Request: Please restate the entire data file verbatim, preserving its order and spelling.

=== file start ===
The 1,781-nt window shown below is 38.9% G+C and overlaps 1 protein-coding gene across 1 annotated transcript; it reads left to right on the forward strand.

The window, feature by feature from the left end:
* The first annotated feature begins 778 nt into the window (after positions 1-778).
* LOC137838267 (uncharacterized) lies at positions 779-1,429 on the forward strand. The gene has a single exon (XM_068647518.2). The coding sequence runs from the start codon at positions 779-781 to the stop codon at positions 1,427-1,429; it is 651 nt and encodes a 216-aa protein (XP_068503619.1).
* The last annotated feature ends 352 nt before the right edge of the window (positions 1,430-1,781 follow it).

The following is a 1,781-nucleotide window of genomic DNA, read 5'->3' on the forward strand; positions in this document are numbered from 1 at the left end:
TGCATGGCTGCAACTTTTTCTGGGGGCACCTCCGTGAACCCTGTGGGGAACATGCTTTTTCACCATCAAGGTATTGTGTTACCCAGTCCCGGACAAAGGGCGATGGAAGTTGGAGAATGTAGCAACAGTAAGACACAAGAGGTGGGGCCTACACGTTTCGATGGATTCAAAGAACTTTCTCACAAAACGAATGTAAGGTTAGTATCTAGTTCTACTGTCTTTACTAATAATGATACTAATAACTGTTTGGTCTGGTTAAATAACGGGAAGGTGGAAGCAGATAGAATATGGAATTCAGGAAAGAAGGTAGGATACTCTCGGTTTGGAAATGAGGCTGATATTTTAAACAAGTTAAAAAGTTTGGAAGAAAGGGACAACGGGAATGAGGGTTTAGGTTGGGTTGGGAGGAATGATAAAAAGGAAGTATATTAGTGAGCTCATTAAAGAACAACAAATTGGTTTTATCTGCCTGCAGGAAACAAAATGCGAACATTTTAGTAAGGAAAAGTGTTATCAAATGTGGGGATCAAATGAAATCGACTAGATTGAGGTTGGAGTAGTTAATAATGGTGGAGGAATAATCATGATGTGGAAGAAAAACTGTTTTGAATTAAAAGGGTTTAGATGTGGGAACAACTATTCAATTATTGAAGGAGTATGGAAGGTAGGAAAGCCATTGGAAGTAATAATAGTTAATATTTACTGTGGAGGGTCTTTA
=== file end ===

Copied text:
The 1,781-nt window shown below is 38.9% G+C and overlaps 1 protein-coding gene across 1 annotated transcript; it reads left to right on the forward strand.

The window, feature by feature from the left end:
* The first annotated feature begins 778 nt into the window (after positions 1-778).
* LOC137838267 (uncharacterized) lies at positions 779-1,429 on the forward strand. The gene has a single exon (XM_068647518.2). The coding sequence runs from the start codon at positions 779-781 to the stop codon at positions 1,427-1,429; it is 651 nt and encodes a 216-aa protein (XP_068503619.1).
* The last annotated feature ends 352 nt before the right edge of the window (positions 1,430-1,781 follow it).

The following is a 1,781-nucleotide window of genomic DNA, read 5'->3' on the forward strand; positions in this document are numbered from 1 at the left end:
TGCATGGCTGCAACTTTTTCTGGGGGCACCTCCGTGAACCCTGTGGGGAACATGCTTTTTCACCATCAAGGTATTGTGTTACCCAGTCCCGGACAAAGGGCGATGGAAGTTGGAGAATGTAGCAACAGTAAGACACAAGAGGTGGGGCCTACACGTTTCGATGGATTCAAAGAACTTTCTCACAAAACGAATGTAAGGTTAGTATCTAGTTCTACTGTCTTTACTAATAATGATACTAATAACTGTTTGGTCTGGTTAAATAACGGGAAGGTGGAAGCAGATAGAATATGGAATTCAGGAAAGAAGGTAGGATACTCTCGGTTTGGAAATGAGGCTGATATTTTAAACAAGTTAAAAAGTTTGGAAGAAAGGGACAACGGGAATGAGGGTTTAGGTTGGGTTGGGAGGAATGATAAAAAGGAAGTATATTAGTGAGCTCATTAAAGAACAACAAATTGGTTTTATCTGCCTGCAGGAAACAAAATGCGAACATTTTAGTAAGGAAAAGTGTTATCAAATGTGGGGATCAAATGAAATCGACTAGATTGAGGTTGGAGTAGTTAATAATGGTGGAGGAATAATCATGATGTGGAAGAAAAACTGTTTTGAATTAAAAGGGTTTAGATGTGGGAACAACTATTCAATTATTGAAGGAGTATGGAAGGTAGGAAAGCCATTGGAAGTAATAATAGTTAATATTTACTGTGGAGGGTCTTTA